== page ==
5 Brutally Honest Phases Of Realizing Your Relationship Isn’t Meant To Be

Sometimes, relationships can end seemingly out of nowhere. One day, you're happily coupled up; the next day, you're single and maybe even sad. But usually, there is some kind of quiet build-up behind the scenes and below the surface, where one or both of partners is going through the process of realizing your relationship isn’t meant to be. And man, is it brutal. Falling in love may be absolutely is amazing, but falling out it is the worst.

When I've found myself in the end stages of a relationship, I spent a lot of time trying not to admit it, first to myself and then to my partner. But just like the way the heart wants what it wants, the reverse is also true. When a relationship is not meant to go the distance, it can happen in a big explosion of fighting and separation, or by a slow processes of growing apart. Regardless of the kind of breakup you have, you will probably have a lot of the same emotions. It's actually a lot like the process of mourning — or I guess in this case pre-mourning: You go through stages that ultimately lead to acceptance. Is this starting to sound familiar? Here's how it usually goes.


Realizing your relationship is not going to go the distance usually isn’t something that happens in one moment. There may be a moment of clarity at some point, but it’s probably been simmering for while — whether you wanted to admit it or not. There has been something not quite right in the relationship, like maybe it's a growing distance or a lack of attraction. You realize you’ve stopped imagining a future with them, or that you want different things in life, but you're not ready to fully reckon with what that means for your relationship right now. So instead of confronting the problems, you push those feelings down, and hope they will fix themselves.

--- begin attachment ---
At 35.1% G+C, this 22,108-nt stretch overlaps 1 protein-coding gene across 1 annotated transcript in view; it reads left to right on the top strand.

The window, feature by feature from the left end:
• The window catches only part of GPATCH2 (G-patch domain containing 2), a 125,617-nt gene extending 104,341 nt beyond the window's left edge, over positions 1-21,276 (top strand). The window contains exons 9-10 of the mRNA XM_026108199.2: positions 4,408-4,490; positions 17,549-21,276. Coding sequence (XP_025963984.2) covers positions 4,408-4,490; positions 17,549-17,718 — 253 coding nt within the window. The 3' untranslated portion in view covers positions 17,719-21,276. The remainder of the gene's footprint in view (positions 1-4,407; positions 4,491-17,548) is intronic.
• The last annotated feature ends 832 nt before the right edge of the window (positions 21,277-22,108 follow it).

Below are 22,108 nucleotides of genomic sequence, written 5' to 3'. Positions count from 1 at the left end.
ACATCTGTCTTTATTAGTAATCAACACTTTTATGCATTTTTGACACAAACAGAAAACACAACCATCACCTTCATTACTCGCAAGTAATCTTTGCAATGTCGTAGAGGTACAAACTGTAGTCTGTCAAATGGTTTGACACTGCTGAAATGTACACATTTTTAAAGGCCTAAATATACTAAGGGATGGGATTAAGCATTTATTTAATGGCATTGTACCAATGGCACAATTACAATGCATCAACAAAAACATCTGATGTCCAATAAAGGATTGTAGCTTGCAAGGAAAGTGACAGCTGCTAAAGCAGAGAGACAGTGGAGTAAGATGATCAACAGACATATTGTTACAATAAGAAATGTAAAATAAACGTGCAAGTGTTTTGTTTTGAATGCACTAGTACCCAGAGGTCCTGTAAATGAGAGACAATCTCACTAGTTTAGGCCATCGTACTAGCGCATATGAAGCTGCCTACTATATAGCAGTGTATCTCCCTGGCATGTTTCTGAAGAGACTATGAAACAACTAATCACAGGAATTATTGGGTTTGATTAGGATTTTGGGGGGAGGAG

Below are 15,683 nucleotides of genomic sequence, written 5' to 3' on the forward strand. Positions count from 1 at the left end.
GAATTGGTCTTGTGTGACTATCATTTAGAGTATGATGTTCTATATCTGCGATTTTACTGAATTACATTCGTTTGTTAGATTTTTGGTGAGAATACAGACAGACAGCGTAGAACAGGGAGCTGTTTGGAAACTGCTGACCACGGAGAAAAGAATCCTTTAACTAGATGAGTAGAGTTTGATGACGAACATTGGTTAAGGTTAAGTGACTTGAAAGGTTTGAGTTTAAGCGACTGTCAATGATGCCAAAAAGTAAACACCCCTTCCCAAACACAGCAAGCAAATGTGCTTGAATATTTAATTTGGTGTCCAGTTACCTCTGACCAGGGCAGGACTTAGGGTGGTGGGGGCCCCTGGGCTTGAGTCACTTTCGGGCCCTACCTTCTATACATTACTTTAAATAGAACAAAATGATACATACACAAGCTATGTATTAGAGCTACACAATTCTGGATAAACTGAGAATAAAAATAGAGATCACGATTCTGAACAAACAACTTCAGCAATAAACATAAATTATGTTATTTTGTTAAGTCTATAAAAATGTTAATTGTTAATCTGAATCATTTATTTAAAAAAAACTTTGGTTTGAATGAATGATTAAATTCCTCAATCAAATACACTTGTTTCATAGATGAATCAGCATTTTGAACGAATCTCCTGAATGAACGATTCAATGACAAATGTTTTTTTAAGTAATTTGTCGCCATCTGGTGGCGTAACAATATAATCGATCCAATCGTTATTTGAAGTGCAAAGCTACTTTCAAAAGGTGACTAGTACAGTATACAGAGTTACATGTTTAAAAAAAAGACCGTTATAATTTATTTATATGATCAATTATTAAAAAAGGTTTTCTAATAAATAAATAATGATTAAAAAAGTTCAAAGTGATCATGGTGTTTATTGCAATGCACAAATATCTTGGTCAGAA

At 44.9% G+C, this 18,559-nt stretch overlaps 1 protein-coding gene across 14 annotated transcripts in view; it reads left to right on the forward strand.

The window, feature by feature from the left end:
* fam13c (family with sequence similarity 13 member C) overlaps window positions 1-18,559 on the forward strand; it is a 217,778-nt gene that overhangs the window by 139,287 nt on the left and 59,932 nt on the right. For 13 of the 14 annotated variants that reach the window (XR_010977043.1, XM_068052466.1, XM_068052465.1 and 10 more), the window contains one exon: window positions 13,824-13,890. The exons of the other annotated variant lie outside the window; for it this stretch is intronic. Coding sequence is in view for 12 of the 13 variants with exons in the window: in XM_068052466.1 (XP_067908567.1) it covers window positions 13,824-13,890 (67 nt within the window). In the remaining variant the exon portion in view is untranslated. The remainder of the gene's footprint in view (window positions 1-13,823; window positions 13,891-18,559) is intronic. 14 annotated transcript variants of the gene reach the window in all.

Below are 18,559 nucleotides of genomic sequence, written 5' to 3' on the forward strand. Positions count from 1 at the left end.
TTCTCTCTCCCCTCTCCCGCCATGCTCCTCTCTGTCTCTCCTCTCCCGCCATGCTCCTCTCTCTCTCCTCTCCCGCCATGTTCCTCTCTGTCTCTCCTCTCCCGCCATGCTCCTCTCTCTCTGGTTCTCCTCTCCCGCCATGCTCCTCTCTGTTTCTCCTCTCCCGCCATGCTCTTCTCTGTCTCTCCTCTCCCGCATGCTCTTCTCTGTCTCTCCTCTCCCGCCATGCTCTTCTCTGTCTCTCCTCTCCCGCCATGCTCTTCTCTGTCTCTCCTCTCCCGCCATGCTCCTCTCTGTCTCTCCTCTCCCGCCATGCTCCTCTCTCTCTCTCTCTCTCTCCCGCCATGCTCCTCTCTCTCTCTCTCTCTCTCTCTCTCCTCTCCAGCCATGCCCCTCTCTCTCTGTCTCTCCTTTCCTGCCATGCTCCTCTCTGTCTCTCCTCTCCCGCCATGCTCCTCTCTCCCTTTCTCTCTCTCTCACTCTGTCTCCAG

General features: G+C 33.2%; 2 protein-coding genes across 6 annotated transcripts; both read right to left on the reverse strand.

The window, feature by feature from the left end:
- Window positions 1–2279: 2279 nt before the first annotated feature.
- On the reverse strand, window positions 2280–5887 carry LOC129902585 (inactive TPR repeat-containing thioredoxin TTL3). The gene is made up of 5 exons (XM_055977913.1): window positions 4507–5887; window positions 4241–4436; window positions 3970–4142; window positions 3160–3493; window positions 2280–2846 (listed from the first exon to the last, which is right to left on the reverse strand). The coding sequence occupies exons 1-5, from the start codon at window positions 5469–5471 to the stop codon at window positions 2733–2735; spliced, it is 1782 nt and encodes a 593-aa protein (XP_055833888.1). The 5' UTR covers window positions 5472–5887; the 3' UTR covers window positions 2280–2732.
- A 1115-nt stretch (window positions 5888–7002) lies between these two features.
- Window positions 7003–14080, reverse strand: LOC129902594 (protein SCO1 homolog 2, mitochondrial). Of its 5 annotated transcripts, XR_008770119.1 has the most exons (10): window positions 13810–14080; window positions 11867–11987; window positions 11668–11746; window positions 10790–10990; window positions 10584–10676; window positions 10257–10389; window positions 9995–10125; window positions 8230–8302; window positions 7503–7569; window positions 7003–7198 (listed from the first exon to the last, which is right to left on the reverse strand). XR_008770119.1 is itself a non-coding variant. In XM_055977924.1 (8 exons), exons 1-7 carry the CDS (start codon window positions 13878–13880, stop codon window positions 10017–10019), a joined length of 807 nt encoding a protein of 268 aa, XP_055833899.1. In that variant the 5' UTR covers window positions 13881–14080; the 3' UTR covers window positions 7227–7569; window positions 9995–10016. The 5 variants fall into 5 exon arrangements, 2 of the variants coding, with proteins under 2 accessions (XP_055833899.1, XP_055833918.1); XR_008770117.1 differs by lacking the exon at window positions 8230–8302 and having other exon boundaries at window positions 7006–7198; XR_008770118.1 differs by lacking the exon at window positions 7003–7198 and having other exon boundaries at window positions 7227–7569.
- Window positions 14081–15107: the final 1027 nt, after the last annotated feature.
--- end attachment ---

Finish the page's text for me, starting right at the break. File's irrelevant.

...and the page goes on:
The problems are getting bigger and harder to deny. You haven’t addressed it directly, but they're starting to affect the relationship. Maybe you’re fighting more and communicating less. You may no longer want them to touch you. And you’ve started getting on each other's nerves so you start finding excuses to spend time apart. You still have hope that this is just an rough patch and the relationship will pull through it, but it’s getting harder to tell yourself that.


OK, there is no denying it now, the gap between has begun to widen. In fact, you’ve even started talking about it (or fighting about it). You try to work on the relationship and maybe even call in a professional. But in your heart, you know it's not going to work out, and all your friends who have been watching this for awhile agree. It’s time to get out because, if you’re honest, your emotional needs are not being met.


Listen, just because you realize a relationship is not meant to be doesn’t mean it's not going to hurt to see it come to an end. So, you’re already pre-mourning the break up, even if you haven’t finally taken that last step to leave them. You've also started imagining what a life post-breakup is going to look like. How do you untangle your lives? If you're living together, who will move out? You've gotten closer to ending the relationship, but there is still a part of you that isn't ready to let go, even if you're stuck with a broken heart.


It may be bittersweet, but you've finally fully accepted that as much as you may care about your partner, they are not the one for you. It's time to take that next step and move on. You stop lying to yourself, you partner, and your friends. It’s not easy, but by letting go and accepting the hard truths, you will finally be free.